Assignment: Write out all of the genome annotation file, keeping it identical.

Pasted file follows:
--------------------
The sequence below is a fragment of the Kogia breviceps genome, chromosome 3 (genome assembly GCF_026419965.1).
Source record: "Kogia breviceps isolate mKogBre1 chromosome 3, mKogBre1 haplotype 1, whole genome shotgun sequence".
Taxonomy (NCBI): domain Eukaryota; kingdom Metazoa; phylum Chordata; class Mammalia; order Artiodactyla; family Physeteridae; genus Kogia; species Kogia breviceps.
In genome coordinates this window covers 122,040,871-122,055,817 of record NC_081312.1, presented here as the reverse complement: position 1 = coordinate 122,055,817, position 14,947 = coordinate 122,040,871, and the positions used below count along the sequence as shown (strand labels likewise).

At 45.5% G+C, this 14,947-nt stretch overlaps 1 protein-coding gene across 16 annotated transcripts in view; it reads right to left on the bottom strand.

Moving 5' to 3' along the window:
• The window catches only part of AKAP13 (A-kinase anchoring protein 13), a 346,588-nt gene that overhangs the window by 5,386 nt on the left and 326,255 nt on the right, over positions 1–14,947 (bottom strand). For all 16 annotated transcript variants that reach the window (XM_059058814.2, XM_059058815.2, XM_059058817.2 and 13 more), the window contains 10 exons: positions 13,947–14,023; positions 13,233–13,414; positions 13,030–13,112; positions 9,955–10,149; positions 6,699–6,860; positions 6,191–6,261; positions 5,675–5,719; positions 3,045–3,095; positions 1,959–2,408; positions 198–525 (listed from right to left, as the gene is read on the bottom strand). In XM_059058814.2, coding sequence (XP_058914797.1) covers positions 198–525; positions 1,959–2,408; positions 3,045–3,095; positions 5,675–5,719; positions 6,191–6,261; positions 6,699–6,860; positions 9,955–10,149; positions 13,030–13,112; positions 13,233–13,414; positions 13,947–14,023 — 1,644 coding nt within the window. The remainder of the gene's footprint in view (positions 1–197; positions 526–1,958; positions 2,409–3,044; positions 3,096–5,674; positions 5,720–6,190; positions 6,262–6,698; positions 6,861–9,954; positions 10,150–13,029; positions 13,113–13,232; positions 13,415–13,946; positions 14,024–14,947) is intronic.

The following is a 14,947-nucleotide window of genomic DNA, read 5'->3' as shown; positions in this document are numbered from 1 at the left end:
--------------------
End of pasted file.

The sequence below is a fragment of the Kogia breviceps genome, chromosome 3 (genome assembly GCF_026419965.1).
Source record: "Kogia breviceps isolate mKogBre1 chromosome 3, mKogBre1 haplotype 1, whole genome shotgun sequence".
Taxonomy (NCBI): domain Eukaryota; kingdom Metazoa; phylum Chordata; class Mammalia; order Artiodactyla; family Physeteridae; genus Kogia; species Kogia breviceps.
In genome coordinates this window covers 122,040,871-122,055,817 of record NC_081312.1, presented here as the reverse complement: position 1 = coordinate 122,055,817, position 14,947 = coordinate 122,040,871, and the positions used below count along the sequence as shown (strand labels likewise).

At 45.5% G+C, this 14,947-nt stretch overlaps 1 protein-coding gene across 16 annotated transcripts in view; it reads right to left on the bottom strand.

Moving 5' to 3' along the window:
• The window catches only part of AKAP13 (A-kinase anchoring protein 13), a 346,588-nt gene that overhangs the window by 5,386 nt on the left and 326,255 nt on the right, over positions 1–14,947 (bottom strand). For all 16 annotated transcript variants that reach the window (XM_059058814.2, XM_059058815.2, XM_059058817.2 and 13 more), the window contains 10 exons: positions 13,947–14,023; positions 13,233–13,414; positions 13,030–13,112; positions 9,955–10,149; positions 6,699–6,860; positions 6,191–6,261; positions 5,675–5,719; positions 3,045–3,095; positions 1,959–2,408; positions 198–525 (listed from right to left, as the gene is read on the bottom strand). In XM_059058814.2, coding sequence (XP_058914797.1) covers positions 198–525; positions 1,959–2,408; positions 3,045–3,095; positions 5,675–5,719; positions 6,191–6,261; positions 6,699–6,860; positions 9,955–10,149; positions 13,030–13,112; positions 13,233–13,414; positions 13,947–14,023 — 1,644 coding nt within the window. The remainder of the gene's footprint in view (positions 1–197; positions 526–1,958; positions 2,409–3,044; positions 3,096–5,674; positions 5,720–6,190; positions 6,262–6,698; positions 6,861–9,954; positions 10,150–13,029; positions 13,113–13,232; positions 13,415–13,946; positions 14,024–14,947) is intronic.

The following is a 14,947-nucleotide window of genomic DNA, read 5'->3' as shown; positions in this document are numbered from 1 at the left end: